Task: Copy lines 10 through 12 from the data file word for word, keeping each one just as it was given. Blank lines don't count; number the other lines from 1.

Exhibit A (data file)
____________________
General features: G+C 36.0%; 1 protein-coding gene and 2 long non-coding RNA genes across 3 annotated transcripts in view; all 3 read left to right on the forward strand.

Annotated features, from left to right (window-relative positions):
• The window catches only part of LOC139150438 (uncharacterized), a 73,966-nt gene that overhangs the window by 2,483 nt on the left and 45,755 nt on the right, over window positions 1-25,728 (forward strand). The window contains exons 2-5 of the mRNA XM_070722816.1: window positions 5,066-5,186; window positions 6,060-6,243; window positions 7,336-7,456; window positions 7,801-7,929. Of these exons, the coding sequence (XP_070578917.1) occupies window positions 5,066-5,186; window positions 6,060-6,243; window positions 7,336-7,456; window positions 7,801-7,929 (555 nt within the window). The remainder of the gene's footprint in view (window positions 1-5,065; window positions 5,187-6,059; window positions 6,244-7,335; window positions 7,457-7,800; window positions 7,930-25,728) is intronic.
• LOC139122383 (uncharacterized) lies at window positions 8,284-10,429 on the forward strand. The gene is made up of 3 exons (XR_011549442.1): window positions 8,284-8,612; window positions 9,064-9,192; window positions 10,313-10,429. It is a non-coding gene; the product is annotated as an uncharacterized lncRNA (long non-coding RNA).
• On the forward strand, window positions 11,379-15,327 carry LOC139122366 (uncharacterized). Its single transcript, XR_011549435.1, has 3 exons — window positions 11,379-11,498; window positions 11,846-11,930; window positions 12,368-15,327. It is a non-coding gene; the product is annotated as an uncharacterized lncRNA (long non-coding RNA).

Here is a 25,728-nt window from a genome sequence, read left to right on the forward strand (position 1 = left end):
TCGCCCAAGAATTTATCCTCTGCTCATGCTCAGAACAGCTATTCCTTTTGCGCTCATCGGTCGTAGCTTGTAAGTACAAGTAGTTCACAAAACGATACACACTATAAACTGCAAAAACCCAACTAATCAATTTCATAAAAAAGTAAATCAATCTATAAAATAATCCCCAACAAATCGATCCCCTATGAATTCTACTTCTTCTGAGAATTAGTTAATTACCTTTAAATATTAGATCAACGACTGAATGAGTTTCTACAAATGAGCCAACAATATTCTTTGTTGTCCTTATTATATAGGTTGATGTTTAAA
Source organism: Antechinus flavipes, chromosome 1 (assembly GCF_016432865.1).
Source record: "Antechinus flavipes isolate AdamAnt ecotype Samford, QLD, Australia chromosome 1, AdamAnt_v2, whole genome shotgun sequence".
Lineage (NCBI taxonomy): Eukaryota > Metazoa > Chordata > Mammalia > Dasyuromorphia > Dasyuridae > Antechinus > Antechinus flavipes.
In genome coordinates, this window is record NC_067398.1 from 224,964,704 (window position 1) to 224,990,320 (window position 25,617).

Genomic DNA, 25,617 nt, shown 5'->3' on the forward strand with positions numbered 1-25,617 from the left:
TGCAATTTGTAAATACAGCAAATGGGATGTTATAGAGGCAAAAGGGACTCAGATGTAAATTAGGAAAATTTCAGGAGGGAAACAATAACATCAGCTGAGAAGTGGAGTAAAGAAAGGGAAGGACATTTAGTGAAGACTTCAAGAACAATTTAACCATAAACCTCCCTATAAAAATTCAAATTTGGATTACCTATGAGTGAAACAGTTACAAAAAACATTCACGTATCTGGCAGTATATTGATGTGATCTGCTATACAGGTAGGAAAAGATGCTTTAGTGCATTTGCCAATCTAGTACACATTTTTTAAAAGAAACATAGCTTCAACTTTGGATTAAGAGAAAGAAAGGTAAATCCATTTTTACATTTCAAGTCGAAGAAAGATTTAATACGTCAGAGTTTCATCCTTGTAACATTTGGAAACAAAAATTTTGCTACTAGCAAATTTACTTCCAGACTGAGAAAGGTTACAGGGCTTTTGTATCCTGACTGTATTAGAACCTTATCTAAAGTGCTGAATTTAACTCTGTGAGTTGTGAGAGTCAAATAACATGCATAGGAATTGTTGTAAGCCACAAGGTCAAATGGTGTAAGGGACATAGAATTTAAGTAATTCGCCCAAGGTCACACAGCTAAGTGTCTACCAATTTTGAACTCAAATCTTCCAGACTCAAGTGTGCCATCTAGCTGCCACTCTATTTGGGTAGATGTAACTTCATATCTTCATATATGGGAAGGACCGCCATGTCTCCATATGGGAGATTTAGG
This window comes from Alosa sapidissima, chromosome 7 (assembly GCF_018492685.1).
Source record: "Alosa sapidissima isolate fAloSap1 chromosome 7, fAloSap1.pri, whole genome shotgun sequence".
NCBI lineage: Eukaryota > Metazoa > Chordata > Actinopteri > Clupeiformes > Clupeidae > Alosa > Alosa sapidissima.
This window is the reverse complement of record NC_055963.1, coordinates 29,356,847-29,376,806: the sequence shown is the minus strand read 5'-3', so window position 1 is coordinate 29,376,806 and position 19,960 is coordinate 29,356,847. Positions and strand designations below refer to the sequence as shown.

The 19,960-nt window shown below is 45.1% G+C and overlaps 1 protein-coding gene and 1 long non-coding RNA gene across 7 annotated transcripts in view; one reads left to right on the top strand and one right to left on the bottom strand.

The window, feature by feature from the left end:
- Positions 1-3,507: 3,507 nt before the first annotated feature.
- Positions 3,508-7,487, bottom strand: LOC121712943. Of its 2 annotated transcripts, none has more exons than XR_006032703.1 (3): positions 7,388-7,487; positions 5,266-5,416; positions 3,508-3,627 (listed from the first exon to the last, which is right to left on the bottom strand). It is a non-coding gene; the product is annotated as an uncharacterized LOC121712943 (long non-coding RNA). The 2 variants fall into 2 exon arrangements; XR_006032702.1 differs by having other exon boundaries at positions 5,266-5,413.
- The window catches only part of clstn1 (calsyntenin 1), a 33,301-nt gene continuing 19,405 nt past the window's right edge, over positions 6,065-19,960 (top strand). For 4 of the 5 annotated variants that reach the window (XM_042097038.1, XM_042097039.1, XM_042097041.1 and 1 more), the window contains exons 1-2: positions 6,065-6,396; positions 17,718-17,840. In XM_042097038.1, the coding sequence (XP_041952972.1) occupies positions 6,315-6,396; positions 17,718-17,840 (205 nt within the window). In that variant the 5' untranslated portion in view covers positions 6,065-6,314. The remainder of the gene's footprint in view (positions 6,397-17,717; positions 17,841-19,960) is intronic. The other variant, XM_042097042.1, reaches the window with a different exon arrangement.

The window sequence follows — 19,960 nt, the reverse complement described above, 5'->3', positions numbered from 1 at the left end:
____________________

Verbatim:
Lineage (NCBI taxonomy): Eukaryota > Metazoa > Chordata > Mammalia > Dasyuromorphia > Dasyuridae > Antechinus > Antechinus flavipes.
In genome coordinates, this window is record NC_067398.1 from 224,964,704 (window position 1) to 224,990,320 (window position 25,617).

Genomic DNA, 25,617 nt, shown 5'->3' on the forward strand with positions numbered 1-25,617 from the left: